Charlotte Traffic Ticket Attorney
What are my rights during a traffic stop?
Blue lights in your rearview and a pit in your stomach. The overwhelming majority of us knows what this feels like. So what exactly do you need to know about your rights during a traffic stop?
First of all, if you are getting pulled over, move safely and slowly to an area where it is safe to stop. Never stop on the left side of the highway – you are risking getting an additional citation for improper stopping. Put your signal on to notify the officer that you are complying with his lights and sirens. If you are in an area where you feel unsafe and want to make sure the lights behind you belong to an actual law enforcement officer, call the police and let them know where you are to check if the vehicle behind you is an official police car.
Why was I pulled over?
Most of the time a law enforcement officer will pull you over after witnessing a traffic violation. The most common violation is speeding. In North Carolina an officer can use radar technology or make a visual estimation to determine your speed. Other common traffic violations include weaving, unsafe movements, failure to use a turn signal, failure to wear a seatbelt, expired tags and registration or issues with driver’s identification. It is important to know that an officer can run a car’s license plate anytime for any reason. If that check comes back saying the registered owner of the car has a suspended or expired driver’s license, an officer can initiate a traffic stop even when no other traffic violations were seen.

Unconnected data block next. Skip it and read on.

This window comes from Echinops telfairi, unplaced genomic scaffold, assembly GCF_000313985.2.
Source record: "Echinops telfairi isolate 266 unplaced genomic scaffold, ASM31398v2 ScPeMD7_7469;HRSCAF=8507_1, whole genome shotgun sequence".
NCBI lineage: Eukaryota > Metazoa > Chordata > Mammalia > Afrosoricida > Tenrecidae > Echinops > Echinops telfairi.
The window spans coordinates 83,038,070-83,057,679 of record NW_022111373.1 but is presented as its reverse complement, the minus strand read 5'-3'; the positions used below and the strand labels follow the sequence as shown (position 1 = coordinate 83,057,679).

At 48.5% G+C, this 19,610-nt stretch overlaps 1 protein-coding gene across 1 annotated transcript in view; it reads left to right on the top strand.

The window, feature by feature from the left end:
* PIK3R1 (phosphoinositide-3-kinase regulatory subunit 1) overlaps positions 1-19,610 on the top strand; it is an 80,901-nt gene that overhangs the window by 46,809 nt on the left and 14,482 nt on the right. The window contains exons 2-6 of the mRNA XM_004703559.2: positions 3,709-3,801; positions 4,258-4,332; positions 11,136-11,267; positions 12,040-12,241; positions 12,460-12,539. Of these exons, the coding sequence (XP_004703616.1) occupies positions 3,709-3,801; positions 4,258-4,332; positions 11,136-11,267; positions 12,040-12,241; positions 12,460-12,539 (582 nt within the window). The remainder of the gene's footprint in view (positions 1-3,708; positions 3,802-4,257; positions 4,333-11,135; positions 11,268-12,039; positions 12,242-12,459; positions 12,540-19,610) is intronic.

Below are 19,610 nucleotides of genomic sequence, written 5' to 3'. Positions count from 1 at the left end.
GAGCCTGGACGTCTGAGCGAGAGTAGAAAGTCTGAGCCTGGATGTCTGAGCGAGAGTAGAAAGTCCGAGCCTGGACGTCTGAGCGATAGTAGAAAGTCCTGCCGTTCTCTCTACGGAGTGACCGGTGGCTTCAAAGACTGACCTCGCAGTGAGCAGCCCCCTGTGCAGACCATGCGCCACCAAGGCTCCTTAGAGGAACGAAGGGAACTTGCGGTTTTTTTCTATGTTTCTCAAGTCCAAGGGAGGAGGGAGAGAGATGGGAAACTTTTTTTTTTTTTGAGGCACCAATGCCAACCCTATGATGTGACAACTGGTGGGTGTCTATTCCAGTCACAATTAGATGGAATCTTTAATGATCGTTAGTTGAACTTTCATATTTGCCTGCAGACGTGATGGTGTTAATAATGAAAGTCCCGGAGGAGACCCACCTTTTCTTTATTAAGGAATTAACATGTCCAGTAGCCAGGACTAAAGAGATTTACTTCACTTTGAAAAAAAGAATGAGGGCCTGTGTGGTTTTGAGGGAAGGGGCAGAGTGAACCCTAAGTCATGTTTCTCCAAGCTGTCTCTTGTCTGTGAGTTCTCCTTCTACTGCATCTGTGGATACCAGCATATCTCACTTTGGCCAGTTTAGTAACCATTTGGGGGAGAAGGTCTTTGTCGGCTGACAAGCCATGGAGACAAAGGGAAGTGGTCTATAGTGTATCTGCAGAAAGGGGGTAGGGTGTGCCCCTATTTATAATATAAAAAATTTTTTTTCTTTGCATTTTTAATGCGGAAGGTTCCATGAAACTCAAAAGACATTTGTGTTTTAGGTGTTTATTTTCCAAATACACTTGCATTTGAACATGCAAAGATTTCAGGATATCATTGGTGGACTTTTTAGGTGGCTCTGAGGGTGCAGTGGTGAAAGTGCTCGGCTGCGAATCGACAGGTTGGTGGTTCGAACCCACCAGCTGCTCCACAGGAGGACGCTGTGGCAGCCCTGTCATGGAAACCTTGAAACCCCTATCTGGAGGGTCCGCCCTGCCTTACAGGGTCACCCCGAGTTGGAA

It is also worth noting if you drive a commercial vehicle, an officer is entitled to stop you to perform an inspection even when there have been no traffic violations.
Can an officer order me out of my car?
Although most don’t, yes, an officer can order the driver and any passengers out of the vehicle. Depending on the circumstances, the officer may even may be able to ask you to sit in the police car.
Can an officer search me during a traffic stop?
There is not an automatic right for an officer to search you or your passengers during a routine traffic stop however, there are two situations in which an officer can conduct a search. The first is when an officer has probable cause that a crime was or is being committed. For example, if an officer smells marijuana they can search you. The second situation when an officer may search your or your passengers is if he or she has a reasonable suspicion you are armed and dangerous. A reasonable suspicion comes from the specific set of circumstances surrounding your stop. The behavior of the driver and occupants or any visual indications of weapons can be factors in determining if the officer had a sufficient reason to search you. Since reasonable suspicion is determined on a case-by-case basis, it is important to discuss the specifics of your case with an experienced traffic ticket attorney.
Can an officer search my car during a traffic stop? Can they bring a drug dog on scene?